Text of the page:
A secondary confirmation is provided by the number of consecutive green candles that form the breakout above the VWAP line. The seven five-minute candles on the left-hand side of the chart represent 35 minutes of buyers overpowering sellers. Such additional indicators are always welcome and, in this instance, give a good indication of which way the market is heading.
While market conditions are bullish, there are periods throughout the trading session when price moves to levels where it is no longer supported. Then a natural fall in buying activity causes price to fall back down again. These become potential trade exit points for day-traders and an opportunity for more active traders to trade the regression and sell short.
It's possible by using the chart below to see that any long-only traders who bought the dips, the green arrows when price fell back to the VWAP level, would have made a profit. Those who had bought also sold, or sold short, at the red crosses would have enhanced their returns.
While market price is trading above the VWAP, the trend is confirmed. However, in our example, the last red candle on the below chart has breached the VWAP line leaving traders with a decision to make about whether the trend has come to an end or not?
If the market is turning bearish, then a reverse approach would be required. That would involve using the VWAP as a resistance level and selling short at times live prices traded near to it. In this instance, we've seen only one candle break the VWAP line, so it's possibly too early to tell if the trend is reversing or not. That raises the question of how to trade using VWAP in markets that aren't trending in one direction or another.
In directional markets where momentum has signalled a breakout trading pattern, VWAP can be used as a support or resistance line. In sideways trading markets and the absence of a breakout, price can be expected to trade either side of VWAP and revert to it as a mean average of that day's trading. In this scenario, the institutional investors can be expected to be buying when price is below the VWAP and selling when it is above. The balance provided by sellers and buyers matching each other in relatively equal measure creates trading opportunities caused by the churning nature of price movement.
The primary factor working against VWAP is that it is a lagging indicator. It gives insight into where ‘real' trading took place, but it still looks backwards rather than forwards. This is a feature of many technical analysis tools, so VWAP is not alone in being criticised for this. There are, however, other features of VWAP which need to be considered.
The cumulative nature of the VWAP formula and the fact that it starts each trading session afresh means that there is some confusion caused right after markets open. There's not enough recent data to provide a clear steer on market direction. After all, any market momentum can only be confirmed once price starts to move away from VWAP.
The first candle is particularly weak as it has no prior candle to refer to, and during the first few intervals, it can often be the case that price candles overlap VWAP. In the above price chart, six of the first seven candles intersect VWAP at some point during the five minutes. The notable move occurs close to 9.00hrs when price breaks above VWAP and holds a price level some way above it.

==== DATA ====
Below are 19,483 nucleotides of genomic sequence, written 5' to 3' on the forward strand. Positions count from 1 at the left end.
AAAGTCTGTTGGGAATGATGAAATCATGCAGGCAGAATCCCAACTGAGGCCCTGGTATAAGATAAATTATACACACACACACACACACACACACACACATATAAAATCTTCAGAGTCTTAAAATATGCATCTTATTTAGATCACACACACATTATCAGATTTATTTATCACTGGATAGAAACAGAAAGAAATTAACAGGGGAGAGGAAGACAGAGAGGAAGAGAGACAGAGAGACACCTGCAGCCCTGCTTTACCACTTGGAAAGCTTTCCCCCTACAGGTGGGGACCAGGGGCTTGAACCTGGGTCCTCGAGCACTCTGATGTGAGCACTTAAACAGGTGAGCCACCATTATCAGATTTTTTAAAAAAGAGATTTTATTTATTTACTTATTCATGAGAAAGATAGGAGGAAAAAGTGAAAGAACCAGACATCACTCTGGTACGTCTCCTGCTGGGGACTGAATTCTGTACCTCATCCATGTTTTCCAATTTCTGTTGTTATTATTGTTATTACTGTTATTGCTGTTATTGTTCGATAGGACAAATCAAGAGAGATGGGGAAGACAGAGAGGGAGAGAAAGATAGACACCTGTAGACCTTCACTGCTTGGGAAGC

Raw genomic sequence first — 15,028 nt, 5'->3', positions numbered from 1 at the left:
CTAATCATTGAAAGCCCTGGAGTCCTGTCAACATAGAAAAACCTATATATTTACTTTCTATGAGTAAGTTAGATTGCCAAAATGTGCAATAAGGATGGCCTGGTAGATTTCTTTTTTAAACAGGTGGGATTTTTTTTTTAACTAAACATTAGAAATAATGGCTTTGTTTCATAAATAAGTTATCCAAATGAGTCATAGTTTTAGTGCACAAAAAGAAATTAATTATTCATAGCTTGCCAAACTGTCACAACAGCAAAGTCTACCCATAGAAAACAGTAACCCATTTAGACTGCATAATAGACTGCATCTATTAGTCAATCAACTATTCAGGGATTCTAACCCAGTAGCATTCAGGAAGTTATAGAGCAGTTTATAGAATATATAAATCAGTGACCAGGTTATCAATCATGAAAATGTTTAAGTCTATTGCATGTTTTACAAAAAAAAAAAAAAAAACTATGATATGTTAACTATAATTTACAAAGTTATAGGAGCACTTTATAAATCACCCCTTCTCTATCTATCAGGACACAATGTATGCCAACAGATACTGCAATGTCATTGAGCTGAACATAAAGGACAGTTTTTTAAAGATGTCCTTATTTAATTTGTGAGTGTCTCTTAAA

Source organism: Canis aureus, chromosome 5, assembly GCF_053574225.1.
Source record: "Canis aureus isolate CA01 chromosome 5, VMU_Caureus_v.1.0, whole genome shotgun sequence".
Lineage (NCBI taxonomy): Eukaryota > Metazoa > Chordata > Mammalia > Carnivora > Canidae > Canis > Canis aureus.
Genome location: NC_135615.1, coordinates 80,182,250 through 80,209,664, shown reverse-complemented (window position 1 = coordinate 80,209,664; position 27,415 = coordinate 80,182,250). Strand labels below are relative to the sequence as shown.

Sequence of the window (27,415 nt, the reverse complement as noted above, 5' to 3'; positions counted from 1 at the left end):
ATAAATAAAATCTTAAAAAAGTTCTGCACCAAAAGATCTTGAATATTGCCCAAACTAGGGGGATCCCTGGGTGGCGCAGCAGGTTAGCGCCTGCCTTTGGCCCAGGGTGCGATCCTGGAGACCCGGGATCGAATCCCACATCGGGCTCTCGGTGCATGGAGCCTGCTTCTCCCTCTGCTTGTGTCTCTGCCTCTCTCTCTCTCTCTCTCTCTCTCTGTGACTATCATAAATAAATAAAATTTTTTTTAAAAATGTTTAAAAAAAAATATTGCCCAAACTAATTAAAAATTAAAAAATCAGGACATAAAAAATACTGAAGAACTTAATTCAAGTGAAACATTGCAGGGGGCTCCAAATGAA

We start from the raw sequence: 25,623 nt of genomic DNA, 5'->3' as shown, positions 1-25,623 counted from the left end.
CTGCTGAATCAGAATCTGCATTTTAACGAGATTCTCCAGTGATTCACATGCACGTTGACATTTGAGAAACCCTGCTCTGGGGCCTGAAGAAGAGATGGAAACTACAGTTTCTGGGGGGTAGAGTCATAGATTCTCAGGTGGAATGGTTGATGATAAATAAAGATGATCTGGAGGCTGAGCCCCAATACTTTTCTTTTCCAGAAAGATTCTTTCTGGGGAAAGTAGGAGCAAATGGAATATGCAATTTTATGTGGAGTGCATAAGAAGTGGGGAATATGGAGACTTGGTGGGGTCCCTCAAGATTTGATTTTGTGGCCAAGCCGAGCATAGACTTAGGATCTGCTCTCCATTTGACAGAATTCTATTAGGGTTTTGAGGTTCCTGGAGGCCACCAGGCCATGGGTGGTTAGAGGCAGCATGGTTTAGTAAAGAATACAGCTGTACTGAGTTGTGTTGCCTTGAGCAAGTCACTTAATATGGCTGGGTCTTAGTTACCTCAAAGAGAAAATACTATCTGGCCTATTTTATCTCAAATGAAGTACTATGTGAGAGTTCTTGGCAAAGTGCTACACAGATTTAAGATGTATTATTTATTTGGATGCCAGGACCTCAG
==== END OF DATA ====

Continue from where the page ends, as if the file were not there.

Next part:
There is also the issue of market open (and market close) being associated with higher trading volumes. Combined, these factors make it hard for analysts to identify the trend and establish whether VWAP will act as a support, resistance, or if the day's trading will follow a sideways pattern.
One popular strategy is to use five-minute intervals and look for signs of a market trend building 15 minutes after market open. If that is the case, it could indicate a big institutional investor building into a position. Such activity can carry on through the day, meaning the buying or selling activity of that ‘real' money could be something to tag along with. If momentum fizzles out, then it could be a day to trade a different market where there is some momentum or alternatively try to scalp price moves in a sideways market.
One crucial factor to consider is the benefits of combining signals from a range of different indicators. VWAP is helpful, but a buy or sell signal confirmed by another indicator such as moving averages or relative strength index will have a higher probability of being correct.
In the above five-minute price chart for Barclays, the RSI reaches a low of the day just before price rebounding. While the 30 RSI level wasn't quite clipped, the signal that BARC was oversold on a short-term time frame coincided with a break of VWAP 10 minutes later. Used in conjunction, these two indicators provided a more reliable indication of what might be a good trade entry point for a long position.
As some of the definitions of market terms are circuitous in nature, it's possible to flip things around and define a sideways trading, or range-bound, trading day as one where price frequently trades above and below VWAP. A day of bullish momentum would be defined as one with price trading above VWAP and a bearish one a day when price trades below it. VWAP can be used to gain an understanding of the market as much as it can be used to identify trade entry and exit points.
In terms of being a trading signal, VWAP is held back by being a lagging indicator. It's also not suitable for trading the opening bars of a trading session and is of limited use to those investing over a medium or long-term time frame. It does, though, take understanding to another level and offer a look through to what big funds might be doing in the market. There are also plenty of day-traders who use VWAP to navigate the intraday markets successfully.